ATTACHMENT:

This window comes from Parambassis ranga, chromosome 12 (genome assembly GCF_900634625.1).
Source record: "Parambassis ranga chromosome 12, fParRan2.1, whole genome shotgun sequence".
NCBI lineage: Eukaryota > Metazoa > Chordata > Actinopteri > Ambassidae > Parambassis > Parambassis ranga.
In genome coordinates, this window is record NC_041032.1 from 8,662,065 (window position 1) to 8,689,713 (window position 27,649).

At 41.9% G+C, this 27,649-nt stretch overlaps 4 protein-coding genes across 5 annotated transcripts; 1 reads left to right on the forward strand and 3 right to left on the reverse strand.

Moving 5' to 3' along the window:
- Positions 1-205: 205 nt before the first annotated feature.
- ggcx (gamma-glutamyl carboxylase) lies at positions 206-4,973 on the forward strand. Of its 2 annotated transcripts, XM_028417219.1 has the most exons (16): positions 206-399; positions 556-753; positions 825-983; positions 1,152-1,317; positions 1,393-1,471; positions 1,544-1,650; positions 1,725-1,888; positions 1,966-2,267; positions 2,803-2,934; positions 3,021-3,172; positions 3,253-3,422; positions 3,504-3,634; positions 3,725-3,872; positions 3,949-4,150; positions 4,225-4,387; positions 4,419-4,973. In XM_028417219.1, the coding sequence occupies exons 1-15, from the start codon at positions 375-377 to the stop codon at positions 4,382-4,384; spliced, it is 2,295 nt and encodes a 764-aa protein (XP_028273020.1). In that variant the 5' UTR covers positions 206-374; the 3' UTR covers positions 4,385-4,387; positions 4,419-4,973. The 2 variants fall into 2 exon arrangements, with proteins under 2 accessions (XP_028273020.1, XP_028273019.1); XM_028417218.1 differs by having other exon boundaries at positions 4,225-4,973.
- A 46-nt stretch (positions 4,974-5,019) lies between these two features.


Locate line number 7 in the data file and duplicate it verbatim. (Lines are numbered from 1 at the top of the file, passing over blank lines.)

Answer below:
- Positions 1-205: 205 nt before the first annotated feature.